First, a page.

A new report released this week by HHS’s Office of the Inspector General (OIG) found that Medicare could have saved $910 million in lab test fees in 2011. Medicare is the largest payer of lab services in the nation, according to CQ, but the program paid 18 to 30 percent more than other insurers. The program could have saved almost $1 billion if fees had matched the lowest rate charged to private companies in each geographic area.
OIG officials looked at 2010 claims data for the most frequently ordered and most expensive lab tests under Medicare. They compared Medicare rates for 20 tests representing 56 percent of Medicare costs for lab tests, with the maximum payments for the same tests allowed under each of 50 state Medicaid programs and the Federal Employees Health Benefits Program. They found at least one of the other programs paid a lower rate 94% of the time.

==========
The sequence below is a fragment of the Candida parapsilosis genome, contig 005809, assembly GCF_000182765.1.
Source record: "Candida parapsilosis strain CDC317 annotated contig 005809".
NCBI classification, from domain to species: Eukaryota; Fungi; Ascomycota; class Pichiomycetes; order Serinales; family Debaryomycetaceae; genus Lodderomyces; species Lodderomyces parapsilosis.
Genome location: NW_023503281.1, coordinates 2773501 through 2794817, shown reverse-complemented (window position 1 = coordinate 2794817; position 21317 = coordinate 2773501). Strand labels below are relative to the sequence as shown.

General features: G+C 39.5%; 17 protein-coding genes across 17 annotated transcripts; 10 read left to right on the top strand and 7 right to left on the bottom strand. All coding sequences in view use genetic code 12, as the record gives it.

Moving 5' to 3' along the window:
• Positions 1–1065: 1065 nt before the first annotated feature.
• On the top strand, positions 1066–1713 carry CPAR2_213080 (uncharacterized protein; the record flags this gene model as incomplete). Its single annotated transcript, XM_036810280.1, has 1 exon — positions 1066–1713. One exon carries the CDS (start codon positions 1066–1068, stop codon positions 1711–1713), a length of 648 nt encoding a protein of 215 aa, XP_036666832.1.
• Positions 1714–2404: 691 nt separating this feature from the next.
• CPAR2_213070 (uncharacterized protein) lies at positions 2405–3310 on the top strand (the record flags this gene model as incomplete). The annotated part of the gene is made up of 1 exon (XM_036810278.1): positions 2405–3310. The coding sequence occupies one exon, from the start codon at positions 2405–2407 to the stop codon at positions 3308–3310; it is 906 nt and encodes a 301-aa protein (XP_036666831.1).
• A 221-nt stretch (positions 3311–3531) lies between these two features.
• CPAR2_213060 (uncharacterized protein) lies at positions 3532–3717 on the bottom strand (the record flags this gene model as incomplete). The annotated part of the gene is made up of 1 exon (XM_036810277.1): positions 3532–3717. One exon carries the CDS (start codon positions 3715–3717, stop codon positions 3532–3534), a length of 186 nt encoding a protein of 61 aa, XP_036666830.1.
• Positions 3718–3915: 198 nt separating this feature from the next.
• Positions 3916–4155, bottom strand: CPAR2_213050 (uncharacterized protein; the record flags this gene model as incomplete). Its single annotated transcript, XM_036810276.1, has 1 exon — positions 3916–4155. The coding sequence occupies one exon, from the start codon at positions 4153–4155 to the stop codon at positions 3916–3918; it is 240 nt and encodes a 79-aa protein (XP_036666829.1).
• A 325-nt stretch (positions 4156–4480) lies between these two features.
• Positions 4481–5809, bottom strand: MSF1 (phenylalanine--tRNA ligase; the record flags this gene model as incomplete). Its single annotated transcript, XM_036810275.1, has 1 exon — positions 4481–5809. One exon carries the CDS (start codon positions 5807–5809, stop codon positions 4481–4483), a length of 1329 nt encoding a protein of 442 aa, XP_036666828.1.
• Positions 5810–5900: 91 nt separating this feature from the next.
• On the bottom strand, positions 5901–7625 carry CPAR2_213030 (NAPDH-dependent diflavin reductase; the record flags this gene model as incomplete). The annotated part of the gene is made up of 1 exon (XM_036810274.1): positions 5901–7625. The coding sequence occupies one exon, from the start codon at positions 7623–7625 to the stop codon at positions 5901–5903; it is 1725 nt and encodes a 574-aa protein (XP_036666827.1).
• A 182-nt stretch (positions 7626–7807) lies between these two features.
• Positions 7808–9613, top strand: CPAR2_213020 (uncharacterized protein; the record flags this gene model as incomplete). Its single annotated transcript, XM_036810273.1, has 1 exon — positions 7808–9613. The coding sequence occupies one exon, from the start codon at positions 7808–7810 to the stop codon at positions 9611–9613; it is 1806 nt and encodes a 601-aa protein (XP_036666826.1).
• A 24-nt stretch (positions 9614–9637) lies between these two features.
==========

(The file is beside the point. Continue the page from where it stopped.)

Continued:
One explanation for the discrepancy is that most private insurance programs use Medicare rates as a starting point before applying their own discounts. State Medicaid programs are also banned from paying more than the Federal Medicare program. Medicare beneficiaries do not pay co-payments or deductibles for lab tests, a factor that decreases costs for private insurers. The report suggested that CMS officials should weigh whether future enrollees should begin to pay deductibles to lower costs.
As a remedy, the OIG suggested that Congress act to alter the fee schedule, since the Centers for Medicare and Medicaid Services (CMS) has a limited capacity to do so.
You can view the full report via the OIG website here.